by: Brandon Richey
Thunder Thighs…Do You Want Big Legs?
So today I’m steering the conversation into a little bit of a different direction. Being that I work with several different athletes and serious fitness junkies I’m usually talking about strictly performance based results. What I mean is that I usually end up directing my focus towards how to increase one’s speed, how to increase your deadlift, how to get lean while maintaining strength, etc. However with today’s subject I want to talk about how to get BIG, and more specifically how to get BIG LEGS! Keep on reading if you want to get those legs swole!
So What Are You Doing To Develop Those Thunder Thighs?
The reason I’m taking today’s discussion into the direction of SIZE is because I just recently got asked by a brand new student of mine the other day about what I would recommend to build big legs. I simply mentioned 3 things right away: Squats, Deadlifts, And Volume! Yes, the biggest way to develop big thighs is to train with high volume in whole body movement patterns that stress those lower extremities.
As you can see it’s the eccentric contraction, or in the case of the squat or deadlift exercise it is the lowering portion of the weight during the lift. Resisting the load on the way down into the movement is what will ultimately build size in the case of squats and deadlifts. As Elliot points out you can focus on the concentric movement purely for the “strength element” and if you have the means you can drop the bar on the deadlifts if you want to avoid the more aggressive size gains. Otherwise load that bad boy up and crank out a boat load of volume Arnold style.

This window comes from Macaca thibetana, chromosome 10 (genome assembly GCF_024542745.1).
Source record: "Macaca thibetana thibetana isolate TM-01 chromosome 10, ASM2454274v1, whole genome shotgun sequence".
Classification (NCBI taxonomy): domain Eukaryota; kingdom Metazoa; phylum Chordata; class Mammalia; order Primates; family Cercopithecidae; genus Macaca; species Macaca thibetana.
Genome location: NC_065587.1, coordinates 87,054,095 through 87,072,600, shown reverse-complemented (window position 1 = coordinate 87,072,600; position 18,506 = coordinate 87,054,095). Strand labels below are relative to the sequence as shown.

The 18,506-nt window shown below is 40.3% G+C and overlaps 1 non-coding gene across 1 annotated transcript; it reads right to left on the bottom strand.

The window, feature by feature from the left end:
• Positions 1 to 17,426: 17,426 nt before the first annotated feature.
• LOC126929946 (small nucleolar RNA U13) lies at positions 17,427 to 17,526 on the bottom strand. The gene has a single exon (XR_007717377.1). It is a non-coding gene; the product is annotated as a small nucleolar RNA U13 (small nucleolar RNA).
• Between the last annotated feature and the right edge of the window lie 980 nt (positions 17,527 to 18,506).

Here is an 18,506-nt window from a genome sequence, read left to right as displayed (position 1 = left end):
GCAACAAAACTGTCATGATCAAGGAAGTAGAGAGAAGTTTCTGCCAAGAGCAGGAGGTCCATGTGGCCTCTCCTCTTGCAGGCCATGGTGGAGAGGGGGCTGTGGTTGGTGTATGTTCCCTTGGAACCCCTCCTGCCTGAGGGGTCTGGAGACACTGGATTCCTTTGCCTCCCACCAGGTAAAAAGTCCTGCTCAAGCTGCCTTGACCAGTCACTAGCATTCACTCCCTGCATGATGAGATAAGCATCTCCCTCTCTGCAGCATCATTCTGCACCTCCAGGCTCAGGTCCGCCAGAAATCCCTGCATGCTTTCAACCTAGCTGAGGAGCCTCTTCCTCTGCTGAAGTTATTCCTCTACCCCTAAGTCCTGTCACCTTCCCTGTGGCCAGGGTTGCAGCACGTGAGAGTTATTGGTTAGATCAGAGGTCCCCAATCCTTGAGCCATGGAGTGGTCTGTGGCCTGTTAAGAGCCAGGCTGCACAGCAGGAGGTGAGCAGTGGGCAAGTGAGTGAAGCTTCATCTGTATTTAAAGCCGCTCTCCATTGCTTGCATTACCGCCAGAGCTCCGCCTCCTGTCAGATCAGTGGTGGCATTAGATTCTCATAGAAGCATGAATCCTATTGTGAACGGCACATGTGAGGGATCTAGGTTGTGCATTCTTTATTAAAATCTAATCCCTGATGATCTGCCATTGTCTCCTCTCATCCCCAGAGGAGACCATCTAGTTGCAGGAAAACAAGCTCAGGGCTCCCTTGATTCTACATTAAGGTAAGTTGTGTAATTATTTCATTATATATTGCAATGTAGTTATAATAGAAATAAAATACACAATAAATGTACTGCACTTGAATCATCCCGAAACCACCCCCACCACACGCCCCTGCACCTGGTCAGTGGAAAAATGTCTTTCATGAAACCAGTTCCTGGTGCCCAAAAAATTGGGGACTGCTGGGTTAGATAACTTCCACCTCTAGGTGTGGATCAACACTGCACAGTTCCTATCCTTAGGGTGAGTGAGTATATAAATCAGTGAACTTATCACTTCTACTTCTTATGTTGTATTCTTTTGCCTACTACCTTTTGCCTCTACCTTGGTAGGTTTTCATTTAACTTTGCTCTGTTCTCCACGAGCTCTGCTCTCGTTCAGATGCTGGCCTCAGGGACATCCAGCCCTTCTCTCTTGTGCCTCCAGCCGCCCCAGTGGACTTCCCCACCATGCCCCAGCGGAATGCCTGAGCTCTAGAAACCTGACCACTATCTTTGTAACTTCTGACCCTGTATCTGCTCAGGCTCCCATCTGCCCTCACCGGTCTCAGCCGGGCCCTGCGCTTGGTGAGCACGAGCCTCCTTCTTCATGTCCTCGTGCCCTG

You can see that these guys (as bodybuilders) are totally focused on the volume or that much needed TUT (time under tension) component for building aggressive size. However you will notice that they are doing squats which are a much more preferred lift to doing something such as leg extensions or leg curls, particularly if you just happen to be an athlete. Whole body movements are much more advantageous from a functional standpoint than single joint movements, and will reduce the likelihood of an injury, particularly if you are a competing athlete.
Volume is an important ingredient for size. I remember back in my college days loading up anywhere from 275 to 315 lbs. on the squat bar and just telling myself Brandon you’re going to squat this son of b#tch for 12 reps, period! The 12 rep selection was good because at the time I was wanting to just build pure size. I told myself I was going to lift this weight for 12 reps no matter what and the bar wasn’t coming off my shoulders until I reached that desired number.
For me personally I would continue on set after set with the same amount of weight on the bar. However, some days I used to set a goal with the set count! I would say I’m doing 10 sets of 10 and then blow out the legs and be done. If I had more time I would do more squats. The point is that I was squatting some big volume. The weight may have fluctuated, but I challenged myself with big numbers. You can mix this up anyway you wish so long as you’re getting in the TUT and the volume.
I’m not so size focused this day and age, but there is a time and a place for stressing the body for size gains. I mean every now and then I like to squeak out some high volume squats somewhere in the 12 to 15 rep range. You can go more reps, but the point is that you are stressing the body either with TUT, or with many working reps. Either way you’ll HULKIFY your legs. Did I just say HUlKIFY? Is that even word? I don’t know, but I like it!
Feel free to leave your questions and comments in the comment box below. Remember that most anyone can train hard, but only the best train smart my friend. Start your smart training today.